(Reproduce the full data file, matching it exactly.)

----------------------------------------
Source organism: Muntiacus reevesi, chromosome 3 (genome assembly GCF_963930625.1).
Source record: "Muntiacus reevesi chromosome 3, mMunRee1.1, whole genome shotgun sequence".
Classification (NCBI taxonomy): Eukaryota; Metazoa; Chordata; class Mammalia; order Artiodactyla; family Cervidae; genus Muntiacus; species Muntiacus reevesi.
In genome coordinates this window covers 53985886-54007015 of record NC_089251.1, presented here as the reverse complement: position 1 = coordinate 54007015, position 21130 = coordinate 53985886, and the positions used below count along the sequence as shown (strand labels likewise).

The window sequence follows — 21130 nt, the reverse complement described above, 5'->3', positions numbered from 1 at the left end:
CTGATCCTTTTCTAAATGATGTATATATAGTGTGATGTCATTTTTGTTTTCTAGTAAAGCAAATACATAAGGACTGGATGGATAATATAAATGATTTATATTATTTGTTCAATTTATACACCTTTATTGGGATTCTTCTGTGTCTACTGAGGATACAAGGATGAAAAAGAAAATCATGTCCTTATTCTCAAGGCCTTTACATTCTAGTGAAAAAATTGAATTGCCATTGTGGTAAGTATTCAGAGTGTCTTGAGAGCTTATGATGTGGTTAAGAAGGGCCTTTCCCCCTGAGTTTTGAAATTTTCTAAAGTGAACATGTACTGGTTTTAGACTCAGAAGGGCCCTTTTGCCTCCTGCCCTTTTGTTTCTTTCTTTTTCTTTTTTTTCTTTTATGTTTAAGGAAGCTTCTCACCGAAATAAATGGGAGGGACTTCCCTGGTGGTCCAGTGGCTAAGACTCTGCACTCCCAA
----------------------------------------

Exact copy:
Source organism: Muntiacus reevesi, chromosome 3 (genome assembly GCF_963930625.1).
Source record: "Muntiacus reevesi chromosome 3, mMunRee1.1, whole genome shotgun sequence".
Classification (NCBI taxonomy): Eukaryota; Metazoa; Chordata; class Mammalia; order Artiodactyla; family Cervidae; genus Muntiacus; species Muntiacus reevesi.
In genome coordinates this window covers 53985886-54007015 of record NC_089251.1, presented here as the reverse complement: position 1 = coordinate 54007015, position 21130 = coordinate 53985886, and the positions used below count along the sequence as shown (strand labels likewise).

The window sequence follows — 21130 nt, the reverse complement described above, 5'->3', positions numbered from 1 at the left end:
CTGATCCTTTTCTAAATGATGTATATATAGTGTGATGTCATTTTTGTTTTCTAGTAAAGCAAATACATAAGGACTGGATGGATAATATAAATGATTTATATTATTTGTTCAATTTATACACCTTTATTGGGATTCTTCTGTGTCTACTGAGGATACAAGGATGAAAAAGAAAATCATGTCCTTATTCTCAAGGCCTTTACATTCTAGTGAAAAAATTGAATTGCCATTGTGGTAAGTATTCAGAGTGTCTTGAGAGCTTATGATGTGGTTAAGAAGGGCCTTTCCCCCTGAGTTTTGAAATTTTCTAAAGTGAACATGTACTGGTTTTAGACTCAGAAGGGCCCTTTTGCCTCCTGCCCTTTTGTTTCTTTCTTTTTCTTTTTTTTCTTTTATGTTTAAGGAAGCTTCTCACCGAAATAAATGGGAGGGACTTCCCTGGTGGTCCAGTGGCTAAGACTCTGCACTCCCAA